The County of Vila do Bispo is mainly integrated in the Southwest Alentejo and Vicentina Coast Natural Park, revealing itself as a rare and genuine natural sanctuary. The low demographic pressure, the diversity of preserved habitats and its favourable climate are factors that lead to the occurrence of a huge number of species of flora exclusive in the Region and in Portugal. It is estimated that there are about 1000 species and subspecies of plants in this region. 40 of them are endemic to Portuguese mainland. Of these, it is estimated that 12 are unique to the Natural Park and 4 are confined to the area of Sagres-Cape Saint Vincent, for example our Gorse-of-Sagres (Ulex erinaceus).
It’s the end – or the beginning – of the world as we know it. North and northeasterly winds blow year-round, molding the scenery that seems poor, dry and deserted.
Walk through it… and a different reality is revealed. You find colour here and there, in the small flowers trying to attract polinatores, and a multitude of greens you were unaware of until you set foot on this landscape. Remarkably, there’s green here year-round, whether it’s wet or dry! Flower season and berry season enable plants to “travel” far afield, breeding and spreading; ensuring the species lives on.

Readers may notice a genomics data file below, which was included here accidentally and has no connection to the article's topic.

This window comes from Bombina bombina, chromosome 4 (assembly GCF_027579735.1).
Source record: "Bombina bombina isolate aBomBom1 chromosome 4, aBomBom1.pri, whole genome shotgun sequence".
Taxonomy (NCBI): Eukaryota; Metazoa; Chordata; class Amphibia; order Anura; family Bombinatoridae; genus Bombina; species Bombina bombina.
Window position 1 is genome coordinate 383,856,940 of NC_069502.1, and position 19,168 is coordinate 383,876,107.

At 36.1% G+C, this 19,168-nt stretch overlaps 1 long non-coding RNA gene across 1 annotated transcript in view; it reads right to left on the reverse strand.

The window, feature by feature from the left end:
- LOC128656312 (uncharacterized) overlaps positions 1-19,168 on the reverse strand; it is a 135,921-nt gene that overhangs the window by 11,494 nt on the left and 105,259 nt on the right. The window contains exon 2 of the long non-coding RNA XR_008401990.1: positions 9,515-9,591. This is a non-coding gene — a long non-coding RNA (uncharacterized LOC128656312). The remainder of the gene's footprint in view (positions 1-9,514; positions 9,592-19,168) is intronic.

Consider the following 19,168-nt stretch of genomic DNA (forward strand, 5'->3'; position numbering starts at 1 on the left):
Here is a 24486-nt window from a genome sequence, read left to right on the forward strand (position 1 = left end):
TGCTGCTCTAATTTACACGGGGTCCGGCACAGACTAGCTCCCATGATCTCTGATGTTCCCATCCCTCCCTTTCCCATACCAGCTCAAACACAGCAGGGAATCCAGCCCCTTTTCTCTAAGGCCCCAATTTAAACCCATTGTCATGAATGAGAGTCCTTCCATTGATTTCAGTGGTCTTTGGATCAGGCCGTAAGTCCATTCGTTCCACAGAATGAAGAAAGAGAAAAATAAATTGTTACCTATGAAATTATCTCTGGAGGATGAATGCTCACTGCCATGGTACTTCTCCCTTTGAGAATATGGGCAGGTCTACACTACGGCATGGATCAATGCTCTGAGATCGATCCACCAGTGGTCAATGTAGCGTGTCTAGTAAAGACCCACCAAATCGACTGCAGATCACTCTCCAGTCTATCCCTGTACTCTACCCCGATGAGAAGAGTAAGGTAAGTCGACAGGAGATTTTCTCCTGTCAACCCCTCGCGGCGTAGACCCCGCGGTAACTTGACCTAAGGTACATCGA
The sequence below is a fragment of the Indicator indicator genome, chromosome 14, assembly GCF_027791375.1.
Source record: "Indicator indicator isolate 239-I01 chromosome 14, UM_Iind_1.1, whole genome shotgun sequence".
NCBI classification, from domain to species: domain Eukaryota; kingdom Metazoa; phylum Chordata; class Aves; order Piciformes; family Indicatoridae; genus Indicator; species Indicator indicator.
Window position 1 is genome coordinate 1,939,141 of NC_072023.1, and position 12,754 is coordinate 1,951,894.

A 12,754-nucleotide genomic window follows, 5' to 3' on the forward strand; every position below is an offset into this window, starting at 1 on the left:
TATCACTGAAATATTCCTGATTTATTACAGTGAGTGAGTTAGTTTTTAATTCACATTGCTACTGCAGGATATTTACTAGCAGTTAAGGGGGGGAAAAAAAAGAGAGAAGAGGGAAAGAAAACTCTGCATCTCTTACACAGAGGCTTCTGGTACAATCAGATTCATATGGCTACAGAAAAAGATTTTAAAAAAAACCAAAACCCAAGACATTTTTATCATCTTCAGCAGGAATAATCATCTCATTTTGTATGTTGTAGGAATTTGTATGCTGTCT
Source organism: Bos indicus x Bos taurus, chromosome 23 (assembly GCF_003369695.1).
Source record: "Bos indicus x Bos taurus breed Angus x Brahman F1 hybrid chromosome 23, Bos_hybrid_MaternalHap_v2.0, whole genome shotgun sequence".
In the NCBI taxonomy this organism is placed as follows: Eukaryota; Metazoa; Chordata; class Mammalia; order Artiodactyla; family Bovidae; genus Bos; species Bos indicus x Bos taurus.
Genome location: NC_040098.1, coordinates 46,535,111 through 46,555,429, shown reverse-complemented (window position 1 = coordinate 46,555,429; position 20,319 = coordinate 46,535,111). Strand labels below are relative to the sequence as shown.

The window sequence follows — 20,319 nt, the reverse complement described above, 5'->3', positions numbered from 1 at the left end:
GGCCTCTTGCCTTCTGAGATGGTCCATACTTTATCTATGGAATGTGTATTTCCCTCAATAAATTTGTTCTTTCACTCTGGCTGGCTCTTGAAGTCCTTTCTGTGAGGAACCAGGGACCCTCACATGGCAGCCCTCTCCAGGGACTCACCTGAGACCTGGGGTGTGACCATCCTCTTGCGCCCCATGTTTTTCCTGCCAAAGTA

Botanists and landscape gardners come from around the globe in search of one of the most beatiful examples of a Mediterranean garden. Although surrounded by the Atlantic, Sagres is one of the few spots in the world whose vegetation and climate are Mediterranean.
The shortage of water, the shallow soils and the sea salt blown in on the wind forced many species to adapt and change. To survive in these harsh conditions, species that would be trees elsewhere become bushes here. Thus, Cabo de S. Vicente is the place in Portugal with the largest number of endemic plants (plants which can be found nowhere else), hosting a unique biodiversity. Here you’ll find species that exist only in the Iberian Peninsula, in Portugal, in the Sudoeste Alentejano Natural Park, or even only in Sagres.
Many of the plants in this region benefit from birds to spread their seeds. This happens mainly in Autumn, when many species produce attractive berries which several birds feast on. Birds like the Common Stonechat (Saxicola torquatus), the Northern Wren (Troglodytes troglodytes) or the Black Redstart (Phoenicurus ochruros) supplement their diet with wild berries and seeds.
One of the plants that bears fruit in Autumn is the mastic tree, whose berries start off red and then turn black. This aromatic species is widely used by humans, for instance to make chewing gum.
At first glance, this region may seem dry and poor in terms of plant-life, but its biodiversity is immense; it houses an incredible variety of plants, birds and insects that depend on each other.